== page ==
's Perfect Hair Forever
, and Nickelodeon
's Kappa Mikey
are Western examples of satirical depictions of Japanese culture and anime, but anime tropes have also been satirized by some anime, such as KonoSuba
Traditionally only Japanese works have been considered anime, but some works have sparked debate for blurring the lines between anime and cartoons, such as the American anime style production Avatar: The Last Airbender
These anime styled works have become defined as anime-influenced animation
, in an attempt to classify all anime styled works of non-Japanese origin.
Some creators of these works cite anime as a source of inspiration, for example the French production team for Ōban Star-Racers
that moved to Tokyo to collaborate with a Japanese production team.
When anime is defined as a "style" rather than as a national product it leaves open the possibility of anime being produced in other countries,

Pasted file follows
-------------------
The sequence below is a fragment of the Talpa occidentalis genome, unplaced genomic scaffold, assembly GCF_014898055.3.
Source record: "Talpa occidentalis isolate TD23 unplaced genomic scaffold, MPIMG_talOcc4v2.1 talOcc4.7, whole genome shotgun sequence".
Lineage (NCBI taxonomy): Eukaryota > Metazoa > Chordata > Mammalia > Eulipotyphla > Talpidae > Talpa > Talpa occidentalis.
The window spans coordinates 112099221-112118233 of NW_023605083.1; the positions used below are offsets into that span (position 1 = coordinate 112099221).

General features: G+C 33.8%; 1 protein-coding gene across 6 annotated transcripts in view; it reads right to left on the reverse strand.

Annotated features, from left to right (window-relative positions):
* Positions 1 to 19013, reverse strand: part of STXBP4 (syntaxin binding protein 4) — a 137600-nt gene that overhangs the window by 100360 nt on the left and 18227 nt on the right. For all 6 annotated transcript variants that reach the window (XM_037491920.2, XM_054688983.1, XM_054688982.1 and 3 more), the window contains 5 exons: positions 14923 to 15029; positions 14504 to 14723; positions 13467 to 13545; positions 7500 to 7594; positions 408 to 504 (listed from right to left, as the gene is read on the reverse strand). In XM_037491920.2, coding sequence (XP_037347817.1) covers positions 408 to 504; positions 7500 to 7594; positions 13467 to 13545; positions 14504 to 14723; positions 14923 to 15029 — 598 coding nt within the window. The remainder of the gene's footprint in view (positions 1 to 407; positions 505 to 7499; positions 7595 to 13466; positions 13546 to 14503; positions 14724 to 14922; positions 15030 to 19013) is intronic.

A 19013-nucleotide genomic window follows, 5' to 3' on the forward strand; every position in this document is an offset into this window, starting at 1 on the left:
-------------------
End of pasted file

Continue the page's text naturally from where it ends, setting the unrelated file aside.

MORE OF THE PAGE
but this has been contentious amongst fans, with John Oppliger stating, "The insistence on referring to original American art as Japanese "anime" or "manga" robs the work of its cultural identity."
produced TV series called Torkaizer
is dubbed as the "Middle East's First Anime Show", and is currently in production
and looking for funding.
Netflix has produced multiple anime series in collaboration with Japanese animation studios,
and in doing so, has offered a more accessible channel for distribution to Western markets.
The web-based series RWBY
, produced by Texas-based company Rooster Teeth
, is produced using an anime art style, and the series has been described as "anime" by multiple sources. For example, Adweek
, in the headline to one of its articles, described the series as "American-made anime",
and in another headline, The Huffington Post
described it as simply "anime", without referencing its country of origin.
In 2013, Monty Oum
, the creator of RWBY
, said "Some believe just like Scotch needs to be made in Scotland, an American company can't make anime. I think that's a narrow way of seeing it. Anime is an art form, and to say only one country can make this art is wrong." RWBY
has been released in Japan with a Japanese language dub;
the CEO of Rooster Teeth